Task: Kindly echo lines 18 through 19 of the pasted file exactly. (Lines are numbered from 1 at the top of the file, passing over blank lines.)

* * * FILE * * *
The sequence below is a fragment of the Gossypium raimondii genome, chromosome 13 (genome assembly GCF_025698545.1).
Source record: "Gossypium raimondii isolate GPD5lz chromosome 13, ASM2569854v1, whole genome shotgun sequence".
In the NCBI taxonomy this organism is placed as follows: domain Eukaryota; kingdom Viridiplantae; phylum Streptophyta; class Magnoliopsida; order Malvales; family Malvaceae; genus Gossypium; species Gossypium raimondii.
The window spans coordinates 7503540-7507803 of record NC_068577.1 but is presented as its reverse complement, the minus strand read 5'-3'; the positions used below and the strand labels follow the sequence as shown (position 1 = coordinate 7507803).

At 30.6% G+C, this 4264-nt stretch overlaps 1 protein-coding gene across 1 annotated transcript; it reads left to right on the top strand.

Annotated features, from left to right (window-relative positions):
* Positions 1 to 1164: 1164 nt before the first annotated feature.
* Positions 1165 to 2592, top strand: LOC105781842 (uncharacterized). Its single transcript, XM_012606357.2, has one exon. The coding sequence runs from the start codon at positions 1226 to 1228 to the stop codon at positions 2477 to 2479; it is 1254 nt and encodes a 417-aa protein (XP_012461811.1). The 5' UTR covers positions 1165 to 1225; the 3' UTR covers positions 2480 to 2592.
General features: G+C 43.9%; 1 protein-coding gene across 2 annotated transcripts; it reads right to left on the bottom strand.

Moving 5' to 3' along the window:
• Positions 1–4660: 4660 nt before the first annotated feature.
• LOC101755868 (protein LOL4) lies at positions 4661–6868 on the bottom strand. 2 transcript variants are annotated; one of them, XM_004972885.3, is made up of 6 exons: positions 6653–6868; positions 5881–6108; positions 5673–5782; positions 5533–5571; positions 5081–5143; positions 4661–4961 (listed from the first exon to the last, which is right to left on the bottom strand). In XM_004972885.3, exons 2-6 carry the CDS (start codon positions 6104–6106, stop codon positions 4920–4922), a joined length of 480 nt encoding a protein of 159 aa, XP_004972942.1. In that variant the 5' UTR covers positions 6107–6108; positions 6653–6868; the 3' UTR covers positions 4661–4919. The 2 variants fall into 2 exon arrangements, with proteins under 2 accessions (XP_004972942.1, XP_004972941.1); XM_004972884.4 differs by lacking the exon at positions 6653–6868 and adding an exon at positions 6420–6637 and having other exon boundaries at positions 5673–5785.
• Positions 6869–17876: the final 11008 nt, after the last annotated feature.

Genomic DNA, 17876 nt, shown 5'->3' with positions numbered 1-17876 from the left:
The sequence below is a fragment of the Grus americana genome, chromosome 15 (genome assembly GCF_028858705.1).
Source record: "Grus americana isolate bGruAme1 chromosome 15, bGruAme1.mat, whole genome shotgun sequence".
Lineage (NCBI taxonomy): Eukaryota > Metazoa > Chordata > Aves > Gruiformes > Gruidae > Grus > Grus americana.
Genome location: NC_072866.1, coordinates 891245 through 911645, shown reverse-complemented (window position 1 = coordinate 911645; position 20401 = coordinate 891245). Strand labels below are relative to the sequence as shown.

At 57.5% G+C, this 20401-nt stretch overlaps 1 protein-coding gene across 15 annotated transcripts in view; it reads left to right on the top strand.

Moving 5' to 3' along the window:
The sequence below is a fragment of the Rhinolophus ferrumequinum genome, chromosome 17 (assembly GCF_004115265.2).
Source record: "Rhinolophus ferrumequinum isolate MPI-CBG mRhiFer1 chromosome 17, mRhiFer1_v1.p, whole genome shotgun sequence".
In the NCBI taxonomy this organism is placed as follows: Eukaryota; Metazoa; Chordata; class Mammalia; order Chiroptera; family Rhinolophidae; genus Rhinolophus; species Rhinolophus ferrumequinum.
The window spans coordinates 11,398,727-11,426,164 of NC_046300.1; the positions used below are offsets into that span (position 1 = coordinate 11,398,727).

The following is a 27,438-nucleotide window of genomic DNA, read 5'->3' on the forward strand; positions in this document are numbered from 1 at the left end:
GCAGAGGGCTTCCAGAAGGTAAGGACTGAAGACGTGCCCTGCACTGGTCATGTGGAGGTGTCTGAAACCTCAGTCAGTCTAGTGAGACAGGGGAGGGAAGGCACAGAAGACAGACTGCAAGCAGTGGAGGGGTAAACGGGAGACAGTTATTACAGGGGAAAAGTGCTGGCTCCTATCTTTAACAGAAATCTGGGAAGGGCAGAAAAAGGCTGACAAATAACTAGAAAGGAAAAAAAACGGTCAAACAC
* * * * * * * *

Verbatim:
Genome location: NC_072866.1, coordinates 891245 through 911645, shown reverse-complemented (window position 1 = coordinate 911645; position 20401 = coordinate 891245). Strand labels below are relative to the sequence as shown.

At 57.5% G+C, this 20401-nt stretch overlaps 1 protein-coding gene across 15 annotated transcripts in view; it reads left to right on the top strand.